What I Gleaned From Word on Fire’s New Evangelization Series

As always Father Robert Barron displays a masterful command of his subject matter in the latest documentary and study from Word on Fire Catholic Ministries. If I’m correct in what I’ve gleaned, he and his crew are fully in tune with the Church’s call to modern Christians. My one concern, however, is that some may lose the force of the study as it moves from New Ardor into New Expressions. I’d like to offer here a summary vision for anyone interested in this course specifically, but also as an overview of the New Evangelization in general, which I’m so grateful to Word on Fire for providing.

The Background
The study begins with a brief history. Many will be shocked to see Vatican II portrayed as a Council calling for a New Evangelization but, after reflecting upon Father Barron’s insights, I’m willing to boldly assert that that’s precisely what it was. Pope John XXIII, and later Paul VI, recognized a dire need for the entire Church (clergy and laity) to respond as a crisis of faith was so clearly sweeping over the modern world. The Gospel wasn’t being heard; or if it was, the message was being misinterpreted and stripped of its power. The risen Christ was not being encountered, and the Church had to act.

In 1974, Paul VI realized the Council had been hijacked by distraction and misinterpreted by political agendas. He called an Extraordinary Synod of bishops to summon the Church back to the true vision of the Council: the goal was not at all to modernize the Church, but to Christify the world. (Yes, this might require a certain amount of “modern” moves, but the goal is to raze the bastions, to let down the external walls of the Church and to flood the world with the light of Christ.)

A year later, in his 1975 encyclical Evangelii Nuntiandi, Paul VI coined the term “new evangelization,” and four years after that, Pope John Paul II explicitly summoned the Church to it’s modern mission under that title.

So what is the New Evangelization? In the words of Pope John Paul II, the Church must reintroduce the world to Christ, and it must do so with “new ardor, new expressions, and new methods.” These three characteristics provide the basic structure of the study. But first, it tackles the question of how we got into this mess in the first place.

The Perfect Storm
The study focuses on the United States in particular. In an interview with Ross Douthat, four major causes for the crisis are briefly identified, though it was indeed a “perfect storm” and these are by no means the only factors.

Douthat points first to politics. Beginning in the 1940s and ’50s, political polarization began to undermine the Gospel, tempting the faithful to pick sides as different necessary aspects of the Gospel were painted in opposition. Furthermore, as decades passed, “to be Christian” became a political category rather than the radical reorientation of one’s life to something (i.e. someone) who transcends and confounds politics, and who calls all platforms to conversion and transformation.

Additionally, radical individualism began to surface in a more practical and infectious way, affecting both public and private life. Douthat highlights three aspects. The sexual revolution kicks God out of the bedroom. An unrestrained capitalism nurtures unprecedented prosperity, but does so as it simultaneously kicks God (and objective morality) out of the budget. Increasing globalization exposes the once-Christian culture to a host of new spiritualities and worldviews, leading to a syncretization of religion. Everything was now open to personal preference and individual opinion.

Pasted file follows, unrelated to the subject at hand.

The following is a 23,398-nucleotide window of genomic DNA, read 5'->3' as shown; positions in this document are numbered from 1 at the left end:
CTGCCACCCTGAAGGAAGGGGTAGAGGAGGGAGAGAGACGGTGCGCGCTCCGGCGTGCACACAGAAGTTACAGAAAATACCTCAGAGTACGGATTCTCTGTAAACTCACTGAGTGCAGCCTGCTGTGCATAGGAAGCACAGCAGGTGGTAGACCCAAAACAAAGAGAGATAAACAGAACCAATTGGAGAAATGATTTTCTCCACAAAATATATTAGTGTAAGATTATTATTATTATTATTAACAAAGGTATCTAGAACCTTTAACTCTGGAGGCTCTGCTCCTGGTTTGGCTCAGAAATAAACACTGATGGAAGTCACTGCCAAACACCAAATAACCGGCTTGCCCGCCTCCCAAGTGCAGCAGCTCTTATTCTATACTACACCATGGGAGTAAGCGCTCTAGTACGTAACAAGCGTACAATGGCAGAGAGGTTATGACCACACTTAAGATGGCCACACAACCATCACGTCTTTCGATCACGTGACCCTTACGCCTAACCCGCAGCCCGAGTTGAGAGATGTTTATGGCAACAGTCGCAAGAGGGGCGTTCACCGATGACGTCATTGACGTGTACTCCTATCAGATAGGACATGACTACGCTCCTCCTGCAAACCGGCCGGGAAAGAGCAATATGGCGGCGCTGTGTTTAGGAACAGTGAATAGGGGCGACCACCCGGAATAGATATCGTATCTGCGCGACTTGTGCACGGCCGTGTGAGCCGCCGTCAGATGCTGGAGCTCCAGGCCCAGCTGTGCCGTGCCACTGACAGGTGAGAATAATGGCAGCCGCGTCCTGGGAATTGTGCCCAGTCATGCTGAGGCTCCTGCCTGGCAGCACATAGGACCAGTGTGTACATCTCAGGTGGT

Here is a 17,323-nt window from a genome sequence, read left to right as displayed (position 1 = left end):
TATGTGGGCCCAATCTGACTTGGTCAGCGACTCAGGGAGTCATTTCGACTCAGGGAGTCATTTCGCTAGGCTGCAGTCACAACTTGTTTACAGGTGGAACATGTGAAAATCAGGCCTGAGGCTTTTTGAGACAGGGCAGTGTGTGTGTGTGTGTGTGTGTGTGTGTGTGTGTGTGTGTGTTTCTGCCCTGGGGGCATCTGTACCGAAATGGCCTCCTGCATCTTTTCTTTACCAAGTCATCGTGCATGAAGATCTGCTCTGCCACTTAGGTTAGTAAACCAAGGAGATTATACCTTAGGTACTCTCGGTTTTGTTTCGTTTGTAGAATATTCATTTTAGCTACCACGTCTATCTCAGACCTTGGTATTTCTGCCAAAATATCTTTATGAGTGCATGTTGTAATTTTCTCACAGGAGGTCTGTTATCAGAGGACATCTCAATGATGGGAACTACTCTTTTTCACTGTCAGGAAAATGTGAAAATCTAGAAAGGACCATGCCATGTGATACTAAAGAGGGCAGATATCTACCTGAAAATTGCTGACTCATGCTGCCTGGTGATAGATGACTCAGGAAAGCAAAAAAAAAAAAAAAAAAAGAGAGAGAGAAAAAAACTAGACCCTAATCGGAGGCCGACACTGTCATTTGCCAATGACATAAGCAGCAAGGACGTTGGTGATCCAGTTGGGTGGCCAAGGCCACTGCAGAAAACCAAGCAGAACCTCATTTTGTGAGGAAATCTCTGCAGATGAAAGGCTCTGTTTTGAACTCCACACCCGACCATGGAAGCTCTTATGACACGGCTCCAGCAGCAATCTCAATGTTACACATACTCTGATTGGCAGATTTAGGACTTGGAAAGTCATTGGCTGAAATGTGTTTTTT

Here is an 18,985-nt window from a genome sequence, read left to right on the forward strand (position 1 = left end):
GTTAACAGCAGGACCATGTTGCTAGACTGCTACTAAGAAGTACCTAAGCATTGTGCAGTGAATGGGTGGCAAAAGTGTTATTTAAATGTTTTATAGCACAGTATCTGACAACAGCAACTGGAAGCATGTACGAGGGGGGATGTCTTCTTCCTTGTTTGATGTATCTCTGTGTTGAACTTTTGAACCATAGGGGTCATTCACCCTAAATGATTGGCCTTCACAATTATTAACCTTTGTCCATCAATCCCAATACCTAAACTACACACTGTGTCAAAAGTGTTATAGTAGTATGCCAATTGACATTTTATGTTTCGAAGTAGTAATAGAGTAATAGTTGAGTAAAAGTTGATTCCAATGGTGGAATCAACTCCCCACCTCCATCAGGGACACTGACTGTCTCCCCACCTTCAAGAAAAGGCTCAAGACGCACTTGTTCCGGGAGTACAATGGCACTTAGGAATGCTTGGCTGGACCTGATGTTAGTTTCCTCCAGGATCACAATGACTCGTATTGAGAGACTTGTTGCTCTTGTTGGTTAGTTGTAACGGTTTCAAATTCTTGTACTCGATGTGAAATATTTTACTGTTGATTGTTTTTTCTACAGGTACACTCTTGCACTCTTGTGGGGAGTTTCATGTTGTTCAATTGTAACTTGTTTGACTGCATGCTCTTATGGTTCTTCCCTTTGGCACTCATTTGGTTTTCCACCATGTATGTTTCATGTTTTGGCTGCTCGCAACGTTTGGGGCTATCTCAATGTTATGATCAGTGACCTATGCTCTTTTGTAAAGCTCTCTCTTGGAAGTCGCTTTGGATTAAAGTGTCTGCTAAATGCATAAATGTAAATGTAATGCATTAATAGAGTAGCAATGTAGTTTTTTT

Catholics Leave the Ghettos
American Catholics had begun to lose their European, incarnational heritage, and to what? It was a culture of political polarization, with an individualistic worldview: sexual, financial, and religious relativism. Everything was undermining the faith, and they hadn’t the tools to combat it. The generation before them may not have been catechized sufficiently, but they relied upon their cultural heritage to fill the gaps. The “newly Americanized” generation that followed often retained their faith because they remembered what it was like. But what about their children? They would have neither the catechesis nor the culture.

Catholicism in America started out as European ghettos, and so thrived. The way of life continued to teach the faith even when sound catechetical formation began to fade. When the Catholic bubbles began to pop, however, and European Catholics became widely accepted in American culture, what was left to teach their children? So many came to see themselves as Americans above all else – and Catholics “in name only.” 

“Beige Catholicism”
Father Barron explains, a colorless, powerless faith emerged. Most (not all) of those who did continue to practice the faith, which was increasingly fewer each year, did so not from the heart of the Church and with the power of the Sacramental life, but instead through “a vague, abstract spirituality” tainted by individualistic principles, new age understandings, and a compartmentalized American (i.e. secular) lifestyle. Faith had been reduced to feelings and personal experience, the Gospel was whitewashed into a humanitarian ideal, Jesus was domesticated, the Bible was undermined by skepticism and academic theories, and the divine power of the Church and her Sacraments was all but forgotten.

Now we can begin to understand Pope John Paul II’s characterization of a New Evangelization, beginning with New Ardor. For if the world is going to be brought back into conversation with Jesus Christ, Catholics must rekindle an apostolic ardor for the Gospel. “Beige Catholicism” is the enemy of this New Ardor. Father Barron, therefore, presents four secrets to overcoming the colorless faith of his generation and enkindling a new passion for the work of evangelization.

First, we must refuse to domesticate Jesus by calling him a good teacher, a great prophet, or a positive role model. He is none of these. He claimed to be God and that makes him a dangerous, subversive figure. If he is God, then he cannot be conformed to our modern projections. We must conform to him. As C.S. Lewis described Aslan, his Christ-figure in the Chronicles of Narnia, he’s “not a tame lion.”